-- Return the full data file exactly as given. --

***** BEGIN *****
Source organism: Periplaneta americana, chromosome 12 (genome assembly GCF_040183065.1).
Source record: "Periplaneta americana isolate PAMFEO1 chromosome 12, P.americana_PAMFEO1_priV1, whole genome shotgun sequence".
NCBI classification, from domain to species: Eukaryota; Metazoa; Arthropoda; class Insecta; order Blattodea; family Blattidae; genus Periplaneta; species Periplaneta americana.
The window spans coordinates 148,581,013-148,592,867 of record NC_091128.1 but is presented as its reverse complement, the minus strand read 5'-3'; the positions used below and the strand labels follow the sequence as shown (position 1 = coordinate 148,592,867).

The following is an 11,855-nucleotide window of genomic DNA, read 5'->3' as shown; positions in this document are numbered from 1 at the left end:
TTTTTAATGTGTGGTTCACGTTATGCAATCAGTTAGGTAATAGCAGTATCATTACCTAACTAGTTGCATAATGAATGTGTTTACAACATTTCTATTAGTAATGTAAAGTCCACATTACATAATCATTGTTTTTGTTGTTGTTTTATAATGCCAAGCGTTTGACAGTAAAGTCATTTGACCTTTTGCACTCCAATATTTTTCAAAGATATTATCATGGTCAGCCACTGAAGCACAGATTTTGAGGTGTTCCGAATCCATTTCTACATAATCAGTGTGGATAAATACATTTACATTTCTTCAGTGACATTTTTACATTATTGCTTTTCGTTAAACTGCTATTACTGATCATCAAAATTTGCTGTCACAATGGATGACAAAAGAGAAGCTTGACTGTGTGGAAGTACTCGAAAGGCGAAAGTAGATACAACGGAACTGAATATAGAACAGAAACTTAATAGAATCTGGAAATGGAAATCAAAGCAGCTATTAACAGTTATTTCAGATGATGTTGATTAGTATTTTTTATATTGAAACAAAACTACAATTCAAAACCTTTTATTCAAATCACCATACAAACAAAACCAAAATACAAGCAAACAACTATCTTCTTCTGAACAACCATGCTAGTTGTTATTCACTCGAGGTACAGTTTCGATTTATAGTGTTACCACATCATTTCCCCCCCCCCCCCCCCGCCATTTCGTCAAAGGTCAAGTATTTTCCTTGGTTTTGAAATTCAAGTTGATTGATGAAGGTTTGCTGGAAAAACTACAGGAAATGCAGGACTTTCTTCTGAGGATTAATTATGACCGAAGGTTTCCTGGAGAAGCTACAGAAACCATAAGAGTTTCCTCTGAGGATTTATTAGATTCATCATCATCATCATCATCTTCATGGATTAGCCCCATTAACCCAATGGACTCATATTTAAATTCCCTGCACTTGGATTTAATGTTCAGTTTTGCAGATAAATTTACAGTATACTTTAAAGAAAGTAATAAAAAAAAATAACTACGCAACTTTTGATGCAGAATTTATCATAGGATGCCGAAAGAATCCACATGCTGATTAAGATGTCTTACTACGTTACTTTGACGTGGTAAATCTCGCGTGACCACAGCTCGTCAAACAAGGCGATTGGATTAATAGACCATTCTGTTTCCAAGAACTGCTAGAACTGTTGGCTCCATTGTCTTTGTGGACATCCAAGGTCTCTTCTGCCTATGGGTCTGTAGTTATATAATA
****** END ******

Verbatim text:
Source organism: Periplaneta americana, chromosome 12 (genome assembly GCF_040183065.1).
Source record: "Periplaneta americana isolate PAMFEO1 chromosome 12, P.americana_PAMFEO1_priV1, whole genome shotgun sequence".
NCBI classification, from domain to species: Eukaryota; Metazoa; Arthropoda; class Insecta; order Blattodea; family Blattidae; genus Periplaneta; species Periplaneta americana.
The window spans coordinates 148,581,013-148,592,867 of record NC_091128.1 but is presented as its reverse complement, the minus strand read 5'-3'; the positions used below and the strand labels follow the sequence as shown (position 1 = coordinate 148,592,867).

The following is an 11,855-nucleotide window of genomic DNA, read 5'->3' as shown; positions in this document are numbered from 1 at the left end:
TTTTTAATGTGTGGTTCACGTTATGCAATCAGTTAGGTAATAGCAGTATCATTACCTAACTAGTTGCATAATGAATGTGTTTACAACATTTCTATTAGTAATGTAAAGTCCACATTACATAATCATTGTTTTTGTTGTTGTTTTATAATGCCAAGCGTTTGACAGTAAAGTCATTTGACCTTTTGCACTCCAATATTTTTCAAAGATATTATCATGGTCAGCCACTGAAGCACAGATTTTGAGGTGTTCCGAATCCATTTCTACATAATCAGTGTGGATAAATACATTTACATTTCTTCAGTGACATTTTTACATTATTGCTTTTCGTTAAACTGCTATTACTGATCATCAAAATTTGCTGTCACAATGGATGACAAAAGAGAAGCTTGACTGTGTGGAAGTACTCGAAAGGCGAAAGTAGATACAACGGAACTGAATATAGAACAGAAACTTAATAGAATCTGGAAATGGAAATCAAAGCAGCTATTAACAGTTATTTCAGATGATGTTGATTAGTATTTTTTATATTGAAACAAAACTACAATTCAAAACCTTTTATTCAAATCACCATACAAACAAAACCAAAATACAAGCAAACAACTATCTTCTTCTGAACAACCATGCTAGTTGTTATTCACTCGAGGTACAGTTTCGATTTATAGTGTTACCACATCATTTCCCCCCCCCCCCCCCCGCCATTTCGTCAAAGGTCAAGTATTTTCCTTGGTTTTGAAATTCAAGTTGATTGATGAAGGTTTGCTGGAAAAACTACAGGAAATGCAGGACTTTCTTCTGAGGATTAATTATGACCGAAGGTTTCCTGGAGAAGCTACAGAAACCATAAGAGTTTCCTCTGAGGATTTATTAGATTCATCATCATCATCATCATCTTCATGGATTAGCCCCATTAACCCAATGGACTCATATTTAAATTCCCTGCACTTGGATTTAATGTTCAGTTTTGCAGATAAATTTACAGTATACTTTAAAGAAAGTAATAAAAAAAAATAACTACGCAACTTTTGATGCAGAATTTATCATAGGATGCCGAAAGAATCCACATGCTGATTAAGATGTCTTACTACGTTACTTTGACGTGGTAAATCTCGCGTGACCACAGCTCGTCAAACAAGGCGATTGGATTAATAGACCATTCTGTTTCCAAGAACTGCTAGAACTGTTGGCTCCATTGTCTTTGTGGACATCCAAGGTCTCTTCTGCCTATGGGTCTGTAGTTATATAATA